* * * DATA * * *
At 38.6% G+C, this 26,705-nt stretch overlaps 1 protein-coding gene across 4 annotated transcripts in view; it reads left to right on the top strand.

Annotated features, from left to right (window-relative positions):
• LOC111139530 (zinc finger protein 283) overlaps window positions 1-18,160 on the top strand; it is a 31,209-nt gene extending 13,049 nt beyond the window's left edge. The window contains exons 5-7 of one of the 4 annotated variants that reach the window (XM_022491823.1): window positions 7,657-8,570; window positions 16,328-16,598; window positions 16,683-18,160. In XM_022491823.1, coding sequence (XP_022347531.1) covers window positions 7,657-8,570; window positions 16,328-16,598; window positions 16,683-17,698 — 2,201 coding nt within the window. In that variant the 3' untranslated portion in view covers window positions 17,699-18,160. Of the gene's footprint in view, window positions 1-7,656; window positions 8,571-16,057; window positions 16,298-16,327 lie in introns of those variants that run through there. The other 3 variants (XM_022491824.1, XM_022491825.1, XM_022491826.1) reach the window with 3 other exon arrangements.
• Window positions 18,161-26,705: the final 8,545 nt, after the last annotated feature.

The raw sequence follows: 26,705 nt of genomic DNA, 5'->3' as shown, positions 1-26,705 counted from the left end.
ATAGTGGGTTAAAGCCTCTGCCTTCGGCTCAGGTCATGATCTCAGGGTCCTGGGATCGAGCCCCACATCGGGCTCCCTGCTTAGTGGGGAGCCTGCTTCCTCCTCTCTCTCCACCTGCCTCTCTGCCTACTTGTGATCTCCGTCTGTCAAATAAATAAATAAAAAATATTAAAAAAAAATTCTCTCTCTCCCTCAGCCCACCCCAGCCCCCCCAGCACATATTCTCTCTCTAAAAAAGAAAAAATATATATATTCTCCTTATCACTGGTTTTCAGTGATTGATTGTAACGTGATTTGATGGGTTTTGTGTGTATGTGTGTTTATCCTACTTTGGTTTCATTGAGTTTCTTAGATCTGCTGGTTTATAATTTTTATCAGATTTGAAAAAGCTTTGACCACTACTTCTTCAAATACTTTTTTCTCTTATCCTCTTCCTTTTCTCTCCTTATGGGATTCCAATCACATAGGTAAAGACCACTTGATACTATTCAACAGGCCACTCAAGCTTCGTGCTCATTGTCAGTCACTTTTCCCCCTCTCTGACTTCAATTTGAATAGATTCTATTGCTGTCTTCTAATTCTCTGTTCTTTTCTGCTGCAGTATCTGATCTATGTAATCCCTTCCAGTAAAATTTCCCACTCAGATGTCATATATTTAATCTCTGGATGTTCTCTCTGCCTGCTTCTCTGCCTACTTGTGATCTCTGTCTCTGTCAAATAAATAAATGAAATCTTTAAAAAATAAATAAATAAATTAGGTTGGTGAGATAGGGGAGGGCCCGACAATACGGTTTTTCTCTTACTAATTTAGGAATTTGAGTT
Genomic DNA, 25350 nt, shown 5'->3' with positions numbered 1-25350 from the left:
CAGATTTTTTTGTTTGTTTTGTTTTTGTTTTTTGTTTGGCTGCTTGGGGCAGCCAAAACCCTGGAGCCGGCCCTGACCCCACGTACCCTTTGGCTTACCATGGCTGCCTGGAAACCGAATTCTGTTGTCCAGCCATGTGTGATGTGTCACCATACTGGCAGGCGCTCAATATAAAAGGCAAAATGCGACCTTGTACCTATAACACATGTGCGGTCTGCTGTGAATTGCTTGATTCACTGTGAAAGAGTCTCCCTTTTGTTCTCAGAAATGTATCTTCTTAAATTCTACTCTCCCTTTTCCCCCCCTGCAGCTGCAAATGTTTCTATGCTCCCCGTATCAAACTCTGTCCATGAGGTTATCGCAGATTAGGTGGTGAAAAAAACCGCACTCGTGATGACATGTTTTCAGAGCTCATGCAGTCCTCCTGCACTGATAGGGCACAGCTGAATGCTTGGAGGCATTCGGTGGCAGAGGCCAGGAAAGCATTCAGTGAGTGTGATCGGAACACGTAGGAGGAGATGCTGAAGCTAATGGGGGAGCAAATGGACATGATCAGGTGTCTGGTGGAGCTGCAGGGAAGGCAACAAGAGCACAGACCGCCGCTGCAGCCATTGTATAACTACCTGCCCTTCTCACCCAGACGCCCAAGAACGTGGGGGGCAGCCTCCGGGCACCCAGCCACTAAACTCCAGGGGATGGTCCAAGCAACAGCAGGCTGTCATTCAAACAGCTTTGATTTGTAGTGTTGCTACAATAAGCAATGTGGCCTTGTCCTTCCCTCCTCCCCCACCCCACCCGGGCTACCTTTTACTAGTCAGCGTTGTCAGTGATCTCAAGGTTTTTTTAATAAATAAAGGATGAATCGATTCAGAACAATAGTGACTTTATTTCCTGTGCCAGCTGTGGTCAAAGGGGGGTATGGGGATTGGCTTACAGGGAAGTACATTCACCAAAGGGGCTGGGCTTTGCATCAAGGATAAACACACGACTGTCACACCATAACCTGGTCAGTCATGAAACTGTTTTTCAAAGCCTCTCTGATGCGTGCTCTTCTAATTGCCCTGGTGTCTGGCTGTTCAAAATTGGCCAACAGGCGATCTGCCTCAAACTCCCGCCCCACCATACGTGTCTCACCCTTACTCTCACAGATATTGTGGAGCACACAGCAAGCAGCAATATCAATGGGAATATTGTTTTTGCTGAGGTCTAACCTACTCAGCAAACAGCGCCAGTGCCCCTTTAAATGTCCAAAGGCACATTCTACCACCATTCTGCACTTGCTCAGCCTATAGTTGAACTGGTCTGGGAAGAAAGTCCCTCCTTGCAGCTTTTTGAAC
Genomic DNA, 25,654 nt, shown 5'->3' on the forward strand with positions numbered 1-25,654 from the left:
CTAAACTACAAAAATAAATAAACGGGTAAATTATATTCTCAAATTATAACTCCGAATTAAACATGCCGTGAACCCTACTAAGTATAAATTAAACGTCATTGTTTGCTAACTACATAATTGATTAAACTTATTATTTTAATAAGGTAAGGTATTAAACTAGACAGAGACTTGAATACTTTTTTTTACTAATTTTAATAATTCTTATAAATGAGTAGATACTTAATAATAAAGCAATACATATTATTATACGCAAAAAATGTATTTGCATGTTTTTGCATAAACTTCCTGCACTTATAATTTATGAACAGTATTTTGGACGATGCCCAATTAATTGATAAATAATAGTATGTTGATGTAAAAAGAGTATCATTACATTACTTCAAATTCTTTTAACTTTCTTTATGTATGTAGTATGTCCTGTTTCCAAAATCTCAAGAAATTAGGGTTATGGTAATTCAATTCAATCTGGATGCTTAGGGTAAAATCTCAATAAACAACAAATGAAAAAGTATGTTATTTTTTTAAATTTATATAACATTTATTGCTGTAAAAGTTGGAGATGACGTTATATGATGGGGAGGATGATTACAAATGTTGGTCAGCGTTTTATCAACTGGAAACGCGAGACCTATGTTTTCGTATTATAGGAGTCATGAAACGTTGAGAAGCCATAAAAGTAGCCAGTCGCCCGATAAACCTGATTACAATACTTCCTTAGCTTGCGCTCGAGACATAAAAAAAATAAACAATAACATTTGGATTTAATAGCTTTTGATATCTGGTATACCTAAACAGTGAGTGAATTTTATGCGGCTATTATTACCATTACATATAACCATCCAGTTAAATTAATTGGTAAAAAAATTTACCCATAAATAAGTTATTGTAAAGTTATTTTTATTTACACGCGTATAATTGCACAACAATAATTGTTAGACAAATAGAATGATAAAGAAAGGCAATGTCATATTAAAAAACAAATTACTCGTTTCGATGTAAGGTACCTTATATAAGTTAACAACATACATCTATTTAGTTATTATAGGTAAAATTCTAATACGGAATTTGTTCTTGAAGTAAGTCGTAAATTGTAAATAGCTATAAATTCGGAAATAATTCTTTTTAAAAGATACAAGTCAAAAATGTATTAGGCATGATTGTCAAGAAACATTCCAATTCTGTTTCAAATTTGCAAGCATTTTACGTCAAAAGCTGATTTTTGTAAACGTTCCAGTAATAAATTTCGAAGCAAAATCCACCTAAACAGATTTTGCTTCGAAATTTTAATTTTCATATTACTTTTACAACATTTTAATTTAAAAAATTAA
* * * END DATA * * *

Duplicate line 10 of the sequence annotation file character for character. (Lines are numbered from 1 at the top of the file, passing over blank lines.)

CTAAACTACAAAAATAAATAAACGGGTAAATTATATTCTCAAATTATAACTCCGAATTAAACATGCCGTGAACCCTACTAAGTATAAATTAAACGTCATTGTTTGCTAACTACATAATTGATTAAACTTATTATTTTAATAAGGTAAGGTATTAAACTAGACAGAGACTTGAATACTTTTTTTTACTAATTTTAATAATTCTTATAAATGAGTAGATACTTAATAATAAAGCAATACATATTATTATACGCAAAAAATGTATTTGCATGTTTTTGCATAAACTTCCTGCACTTATAATTTATGAACAGTATTTTGGACGATGCCCAATTAATTGATAAATAATAGTATGTTGATGTAAAAAGAGTATCATTACATTACTTCAAATTCTTTTAACTTTCTTTATGTATGTAGTATGTCCTGTTTCCAAAATCTCAAGAAATTAGGGTTATGGTAATTCAATTCAATCTGGATGCTTAGGGTAAAATCTCAATAAACAACAAATGAAAAAGTATGTTATTTTTTTAAATTTATATAACATTTATTGCTGTAAAAGTTGGAGATGACGTTATATGATGGGGAGGATGATTACAAATGTTGGTCAGCGTTTTATCAACTGGAAACGCGAGACCTATGTTTTCGTATTATAGGAGTCATGAAACGTTGAGAAGCCATAAAAGTAGCCAGTCGCCCGATAAACCTGATTACAATACTTCCTTAGCTTGCGCTCGAGACATAAAAAAAATAAACAATAACATTTGGATTTAATAGCTTTTGATATCTGGTATACCTAAACAGTGAGTGAATTTTATGCGGCTATTATTACCATTACATATAACCATCCAGTTAAATTAATTGGTAAAAAAATTTACCCATAAATAAGTTATTGTAAAGTTATTTTTATTTACACGCGTATAATTGCACAACAATAATTGTTAGACAAATAGAATGATAAAGAAAGGCAATGTCATATTAAAAAACAAATTACTCGTTTCGATGTAAGGTACCTTATATAAGTTAACAACATACATCTATTTAGTTATTATAGGTAAAATTCTAATACGGAATTTGTTCTTGAAGTAAGTCGTAAATTGTAAATAGCTATAAATTCGGAAATAATTCTTTTTAAAAGATACAAGTCAAAAATGTATTAGGCATGATTGTCAAGAAACATTCCAATTCTGTTTCAAATTTGCAAGCATTTTACGTCAAAAGCTGATTTTTGTAAACGTTCCAGTAATAAATTTCGAAGCAAAATCCACCTAAACAGATTTTGCTTCGAAATTTTAATTTTCATATTACTTTTACAACATTTTAATTTAAAAAATTAA